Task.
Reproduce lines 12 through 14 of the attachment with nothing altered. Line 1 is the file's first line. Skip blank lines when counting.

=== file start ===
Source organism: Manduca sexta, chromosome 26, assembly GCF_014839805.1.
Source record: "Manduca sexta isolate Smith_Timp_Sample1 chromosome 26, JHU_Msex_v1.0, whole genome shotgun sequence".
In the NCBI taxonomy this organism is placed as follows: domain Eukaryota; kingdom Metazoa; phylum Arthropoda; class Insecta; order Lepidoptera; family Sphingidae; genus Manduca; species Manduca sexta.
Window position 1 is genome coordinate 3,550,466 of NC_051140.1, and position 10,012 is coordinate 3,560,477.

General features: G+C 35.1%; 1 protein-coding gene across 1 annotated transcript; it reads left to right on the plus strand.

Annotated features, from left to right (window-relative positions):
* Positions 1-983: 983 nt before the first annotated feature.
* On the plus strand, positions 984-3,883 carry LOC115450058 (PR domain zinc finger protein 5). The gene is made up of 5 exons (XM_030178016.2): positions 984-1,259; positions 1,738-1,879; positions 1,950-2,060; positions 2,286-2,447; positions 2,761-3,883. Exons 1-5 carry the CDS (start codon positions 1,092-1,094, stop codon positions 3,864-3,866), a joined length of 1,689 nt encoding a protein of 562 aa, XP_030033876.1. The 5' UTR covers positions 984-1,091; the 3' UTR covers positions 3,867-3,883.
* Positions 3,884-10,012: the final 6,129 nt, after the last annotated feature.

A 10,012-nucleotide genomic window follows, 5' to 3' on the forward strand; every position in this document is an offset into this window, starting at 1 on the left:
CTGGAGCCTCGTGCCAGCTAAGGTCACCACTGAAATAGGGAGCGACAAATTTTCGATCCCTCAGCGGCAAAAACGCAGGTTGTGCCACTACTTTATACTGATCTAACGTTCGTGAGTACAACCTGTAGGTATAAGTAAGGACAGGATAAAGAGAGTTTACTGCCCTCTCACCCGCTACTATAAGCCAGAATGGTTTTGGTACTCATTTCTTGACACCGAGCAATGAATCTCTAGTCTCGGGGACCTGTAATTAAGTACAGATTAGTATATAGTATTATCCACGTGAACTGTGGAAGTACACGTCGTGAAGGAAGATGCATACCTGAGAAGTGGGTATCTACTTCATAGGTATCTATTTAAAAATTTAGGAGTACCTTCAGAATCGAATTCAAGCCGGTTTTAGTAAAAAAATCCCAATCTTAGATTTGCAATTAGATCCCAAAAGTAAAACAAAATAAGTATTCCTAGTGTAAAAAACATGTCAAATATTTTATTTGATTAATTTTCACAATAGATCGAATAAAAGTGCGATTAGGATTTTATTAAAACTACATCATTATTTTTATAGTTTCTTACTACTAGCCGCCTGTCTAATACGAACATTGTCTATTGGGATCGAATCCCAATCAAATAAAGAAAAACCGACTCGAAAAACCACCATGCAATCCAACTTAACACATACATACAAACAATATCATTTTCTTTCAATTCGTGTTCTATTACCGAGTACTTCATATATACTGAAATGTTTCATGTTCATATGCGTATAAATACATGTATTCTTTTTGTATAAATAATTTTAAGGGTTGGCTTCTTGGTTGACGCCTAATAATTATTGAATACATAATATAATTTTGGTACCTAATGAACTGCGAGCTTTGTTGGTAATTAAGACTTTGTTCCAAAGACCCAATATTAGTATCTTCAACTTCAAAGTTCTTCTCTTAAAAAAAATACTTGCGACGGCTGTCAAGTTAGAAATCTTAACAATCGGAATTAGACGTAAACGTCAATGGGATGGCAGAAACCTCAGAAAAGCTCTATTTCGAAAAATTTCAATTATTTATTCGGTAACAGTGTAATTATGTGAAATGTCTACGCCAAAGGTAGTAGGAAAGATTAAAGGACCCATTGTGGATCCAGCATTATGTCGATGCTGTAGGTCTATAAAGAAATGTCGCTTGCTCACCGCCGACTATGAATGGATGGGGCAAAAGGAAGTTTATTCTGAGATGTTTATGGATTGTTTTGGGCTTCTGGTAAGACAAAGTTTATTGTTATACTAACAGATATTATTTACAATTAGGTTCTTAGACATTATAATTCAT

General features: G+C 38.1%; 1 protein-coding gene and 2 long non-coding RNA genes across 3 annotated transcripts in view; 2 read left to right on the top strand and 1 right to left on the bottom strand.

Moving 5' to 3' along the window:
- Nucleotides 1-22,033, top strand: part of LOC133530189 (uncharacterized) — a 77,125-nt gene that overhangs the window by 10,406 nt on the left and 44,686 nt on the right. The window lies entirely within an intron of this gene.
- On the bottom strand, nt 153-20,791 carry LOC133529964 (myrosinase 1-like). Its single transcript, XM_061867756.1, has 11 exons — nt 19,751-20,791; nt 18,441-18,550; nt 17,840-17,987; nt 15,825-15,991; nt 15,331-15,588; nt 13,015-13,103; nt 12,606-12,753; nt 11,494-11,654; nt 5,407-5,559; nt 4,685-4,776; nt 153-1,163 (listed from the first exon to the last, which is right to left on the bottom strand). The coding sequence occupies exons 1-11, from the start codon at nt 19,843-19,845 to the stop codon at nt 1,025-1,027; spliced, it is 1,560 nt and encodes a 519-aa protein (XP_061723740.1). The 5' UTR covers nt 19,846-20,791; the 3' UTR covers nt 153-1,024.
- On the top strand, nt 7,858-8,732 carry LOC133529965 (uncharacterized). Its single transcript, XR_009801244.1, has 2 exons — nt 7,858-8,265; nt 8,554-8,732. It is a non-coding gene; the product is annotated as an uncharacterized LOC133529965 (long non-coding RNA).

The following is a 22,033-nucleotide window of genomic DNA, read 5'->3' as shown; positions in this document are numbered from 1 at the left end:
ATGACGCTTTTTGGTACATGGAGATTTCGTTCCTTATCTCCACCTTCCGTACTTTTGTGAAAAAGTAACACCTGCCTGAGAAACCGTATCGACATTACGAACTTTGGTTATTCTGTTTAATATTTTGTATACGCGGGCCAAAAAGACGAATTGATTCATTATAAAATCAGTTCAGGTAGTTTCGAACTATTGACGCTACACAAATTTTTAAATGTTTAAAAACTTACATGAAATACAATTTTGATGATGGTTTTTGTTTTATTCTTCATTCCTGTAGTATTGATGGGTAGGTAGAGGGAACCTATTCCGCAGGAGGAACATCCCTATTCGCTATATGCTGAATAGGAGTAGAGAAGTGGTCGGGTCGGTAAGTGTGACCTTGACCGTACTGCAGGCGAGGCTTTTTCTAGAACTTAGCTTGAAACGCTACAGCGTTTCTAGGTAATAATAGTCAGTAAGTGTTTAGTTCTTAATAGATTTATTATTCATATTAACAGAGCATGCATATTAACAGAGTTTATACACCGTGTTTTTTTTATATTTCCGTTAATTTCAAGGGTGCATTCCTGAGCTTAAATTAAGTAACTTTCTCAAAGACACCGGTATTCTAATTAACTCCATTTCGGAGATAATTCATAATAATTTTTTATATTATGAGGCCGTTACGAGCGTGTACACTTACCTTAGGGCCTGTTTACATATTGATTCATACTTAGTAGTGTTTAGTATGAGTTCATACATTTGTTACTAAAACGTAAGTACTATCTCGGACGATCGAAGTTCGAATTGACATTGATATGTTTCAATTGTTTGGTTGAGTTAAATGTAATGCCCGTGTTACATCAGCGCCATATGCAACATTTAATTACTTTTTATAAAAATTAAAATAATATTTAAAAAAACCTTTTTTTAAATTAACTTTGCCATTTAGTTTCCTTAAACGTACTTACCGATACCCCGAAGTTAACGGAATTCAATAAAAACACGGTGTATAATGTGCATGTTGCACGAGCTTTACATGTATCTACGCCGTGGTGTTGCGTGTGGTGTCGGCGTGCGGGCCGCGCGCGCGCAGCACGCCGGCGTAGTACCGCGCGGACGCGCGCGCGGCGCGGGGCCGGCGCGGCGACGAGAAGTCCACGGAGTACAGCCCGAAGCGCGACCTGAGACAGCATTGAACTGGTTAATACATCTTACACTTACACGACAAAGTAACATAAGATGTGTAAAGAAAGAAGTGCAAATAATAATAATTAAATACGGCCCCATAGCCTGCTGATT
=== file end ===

General features: G+C 38.1%; 1 protein-coding gene and 2 long non-coding RNA genes across 3 annotated transcripts in view; 2 read left to right on the top strand and 1 right to left on the bottom strand.

Moving 5' to 3' along the window:
- Nucleotides 1-22,033, top strand: part of LOC133530189 (uncharacterized) — a 77,125-nt gene that overhangs the window by 10,406 nt on the left and 44,686 nt on the right. The window lies entirely within an intron of this gene.